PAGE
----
Hmm, I thought I couldn't hear any hiss with my sensitive SE530 IEM, low impedance MA900, ATH-AD2000. But of course I never hear Ember with D2000 and TH900.

    Do you also hear hiss with 6SN7 tube?
  11. iancraig10
    I was getting it with an Orange Globe, but I guess it is really dependent on the tube more than anything. The Ember is slightly noisier than the Polaris and if anything, if someone wanted to use an Iem or very low impedance headphone, I think I'd go to the Polaris which has a good set of gain options and produces less noise,

    Don't get me wrong, the hiss isn't in yer face type hiss. It's low level but I also have bat's hearing for high sounds too.

    If you want to spot hiss, a very quiet room and just plug/unplug while listening and you might be aware of it.

    These days, I stick much more with the Polaris because of that and also the nature of tubes can be erratic.

    In the end, my Globe tube started to become ultra sensitive to taps on the body of the amp and it became very noisy because it was on its last legs. I switched it for something else - I think just a plain Jan Philips which was better as far as noise goes.

    I don't tend to play around too much with tubes. You can too easily become obsessed by them!!!!! :wink:
  12. DavidA

    I think the hiss is a large degree caused by the tubes used, most 12AX7 I've tried have a slight hiss but only when I turn up the volume to pain levels.  Most of my 12AU7 don't seem to have any hiss to me and my GF who has much better hearing says she doesn't notice any hiss either.
  13. iancraig10
    Maybe I'll try some other tubes then. I wanted the Ember to warm up my th900 but for me, the hiss put me off. Trouble is, over the years, my ears have learned to tune in to hiss and buzzes by habit because of my old job.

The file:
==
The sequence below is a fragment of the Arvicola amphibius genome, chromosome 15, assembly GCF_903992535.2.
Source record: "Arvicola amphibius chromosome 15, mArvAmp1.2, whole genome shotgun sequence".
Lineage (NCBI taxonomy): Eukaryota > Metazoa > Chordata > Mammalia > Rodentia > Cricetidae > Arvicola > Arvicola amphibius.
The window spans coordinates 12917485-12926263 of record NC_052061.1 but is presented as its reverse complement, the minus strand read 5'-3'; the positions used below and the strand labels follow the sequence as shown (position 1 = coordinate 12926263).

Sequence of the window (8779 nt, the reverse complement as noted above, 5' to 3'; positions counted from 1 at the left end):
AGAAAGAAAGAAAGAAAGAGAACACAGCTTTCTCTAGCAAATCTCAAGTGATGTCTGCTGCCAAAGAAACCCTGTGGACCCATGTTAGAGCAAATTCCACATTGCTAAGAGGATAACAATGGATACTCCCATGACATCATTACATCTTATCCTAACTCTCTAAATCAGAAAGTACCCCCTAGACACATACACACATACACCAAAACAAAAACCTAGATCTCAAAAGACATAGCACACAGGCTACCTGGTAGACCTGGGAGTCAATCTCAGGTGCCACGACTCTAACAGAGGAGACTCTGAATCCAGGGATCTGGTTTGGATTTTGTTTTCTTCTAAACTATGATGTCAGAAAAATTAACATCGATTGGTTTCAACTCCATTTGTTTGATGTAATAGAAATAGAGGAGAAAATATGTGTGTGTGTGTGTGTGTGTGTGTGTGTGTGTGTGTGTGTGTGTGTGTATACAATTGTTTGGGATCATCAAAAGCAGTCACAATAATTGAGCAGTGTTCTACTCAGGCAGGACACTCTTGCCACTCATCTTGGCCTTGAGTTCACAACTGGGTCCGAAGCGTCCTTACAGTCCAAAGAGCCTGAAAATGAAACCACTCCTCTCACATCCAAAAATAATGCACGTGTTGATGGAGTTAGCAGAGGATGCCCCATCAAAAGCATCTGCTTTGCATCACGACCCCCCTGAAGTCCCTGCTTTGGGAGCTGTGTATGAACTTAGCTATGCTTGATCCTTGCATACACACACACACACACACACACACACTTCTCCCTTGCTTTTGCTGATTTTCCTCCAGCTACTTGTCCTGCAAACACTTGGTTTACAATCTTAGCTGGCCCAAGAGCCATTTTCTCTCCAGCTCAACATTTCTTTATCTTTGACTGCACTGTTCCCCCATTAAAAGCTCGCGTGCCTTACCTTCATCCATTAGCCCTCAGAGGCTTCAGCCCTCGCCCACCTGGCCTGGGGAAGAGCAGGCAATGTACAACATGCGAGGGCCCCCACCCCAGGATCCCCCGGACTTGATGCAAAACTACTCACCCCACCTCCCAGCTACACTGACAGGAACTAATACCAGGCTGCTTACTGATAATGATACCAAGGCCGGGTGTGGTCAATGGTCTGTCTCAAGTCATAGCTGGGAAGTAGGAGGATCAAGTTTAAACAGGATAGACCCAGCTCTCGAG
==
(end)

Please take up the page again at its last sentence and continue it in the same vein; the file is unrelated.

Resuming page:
Now I'm retired, the habit has stayed with me.

    The V2 was altered partly because of low Impedance headphone use. They seem to be getting lower and lower each year!!! (and more sensitive)

    One of the reasons that I like the Polaris so much is that it has a lower noise floor While retaining a slight element of tube sound so that it helps to warm up the Fostex for me.
  14. iancraig10

    You know Howard, you're right. It does. Quite a few on DIYAH were reporting noise so Frans did offer some kind of 'fix' for it. I'm not sure I'd feel comfortable adjusting the gain for iem's though TBH.

    He's working on a Kameleon filter for them now. That'll be fun.
    HOWIE13 likes this.
  15. HOWIE13
    Well, like you I do get hiss with some lower impedance headphones with Ember. Depends on the tubes- more gain, more hiss, but there are ample configurations with Ember to achieve a hiss free environment.
    I find some cans are also more prone to hiss than others. HD600/650, X1/2 and HE400 no hiss - HP100 and SRH840 need to be more careful with tube matching but it's not a big deal, plenty choices with Ember.
    The cords of my IEM'S are too short to use with my home set-up anyway so don't use them except with portable stuff.